Illinois Rental Housing Providers Welcome End of Eviction Moratorium

By Martha Rosenberg
Martha Rosenberg
Martha Rosenberg
Martha Rosenberg is a nationally recognized reporter and author whose work has been cited by the Memorial Sloan Kettering Cancer Center, Mayo Clinic Proceedings, Public Library of Science Biology, National Geographic and Wikipedia. Rosenberg’s FDA expose, Born with a Junk Food Deficiency, was widely praised and established her as a prominent investigative journalist. She has lectured widely at universities throughout the United States and resides in Chicago.
July 31, 2021 Updated: July 31, 2021

With the eviction moratorium set to expire at the end of August, Illinois landlords express relief.

“Governor [J.B.] Pritzker is making a prudent and sensible decision in phasing out the eviction moratorium as COVID-19 restrictions are lifted and our economy gets back on track,” Michael Mini, executive vice president of the Chicagoland Apartment Association told The Epoch Times. “Landlords and tenants have both faced unprecedented financial pressures since the spring of 2020 when the pandemic and stay-at-home order began.”

Paul Arena, Director of Legislative Affairs for the Illinois Rental Property Owners Association, told The Epoch Times that the Association was “pleased” to see the moratorium’s end, it was “long overdue” and that “we need to get back to normal operations.”

Illinois Gov. Pritzker signed an executive order on July 23 announcing that the state’s eviction moratorium which protected tenants unable to pay rent because of COVID-19-related income loss will expire on Aug. 21.

At the national level, the eviction moratorium issued by the Centers for Disease Control and Prevention expires Saturday after Congress failed to extend the moratorium.

The U.S. Supreme Court ruled in June that any extension would have to be approved by Congress.

“Property owners and managers have been working collaboratively with tenants to set up specialized payments plans, waive late fees, and extend grace periods to help those who were financially impacted by COVID-19, finding workable solutions to keep people in their homes,” said Mini. “Rent relief and additional protections adopted by the courts and state and local governments will help housing providers and residents alike.”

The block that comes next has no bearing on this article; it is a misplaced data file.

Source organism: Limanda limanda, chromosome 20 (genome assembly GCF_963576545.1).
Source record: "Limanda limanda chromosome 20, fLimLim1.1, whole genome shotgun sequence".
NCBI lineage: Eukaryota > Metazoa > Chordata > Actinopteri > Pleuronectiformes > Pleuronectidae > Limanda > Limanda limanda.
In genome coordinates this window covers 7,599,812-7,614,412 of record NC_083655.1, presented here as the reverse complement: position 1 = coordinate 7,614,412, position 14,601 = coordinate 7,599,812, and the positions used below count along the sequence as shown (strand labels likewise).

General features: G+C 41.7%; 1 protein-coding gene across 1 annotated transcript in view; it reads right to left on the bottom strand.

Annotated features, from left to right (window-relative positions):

However, Arena said that the landlords didn’t receive the same protection from the government as the tenants did during the Chinese Communist Party (CCP) virus pandemic.

“Landlords have not been able to recover their losses from tenants who simply moved out while owing large amounts of back rent or who are unwilling to apply for assistance,” he said.

Other Reliefs Still Available to Renters

Since the COVID-19 pandemic began, federal funds have been distributed locally to keep renters afloat. In the summer and fall of 2020, Illinois disbursed $300 million to residents who received a maximum of $5,000; in Chicago, $80 million was distributed in May of 2021 from federal funds to prevent mass evictions.

In May, 81,000 parties, both Illinois renters and housing providers, applied for millions in federal funds, and $500 million remains with the state, which is expected to assist 63,000 households.

For example, a grant of up to $25,000 is available through the Illinois Housing Development Authority for COVID-19 related past due rent payments funded by federal relief dollars—an amount estimated to represent rent obligations from 12 pandemic-related months with three additional months.

Rental assistance funding is available but renters need to know where to look and how to navigate the system.

“My biggest concern is making sure that everyone, regardless of technology and regardless of where they live and how they get their information, can learn about these programs and how to access them,” Sharon Legenza, executive director of advocacy group Housing Action Illinois, told The Center Square.

Martha Rosenberg
Martha Rosenberg
Martha Rosenberg is a nationally recognized reporter and author whose work has been cited by the Memorial Sloan Kettering Cancer Center, Mayo Clinic Proceedings, Public Library of Science Biology, National Geographic and Wikipedia. Rosenberg’s FDA expose, Born with a Junk Food Deficiency, was widely praised and established her as a prominent investigative journalist. She has lectured widely at universities throughout the United States and resides in Chicago.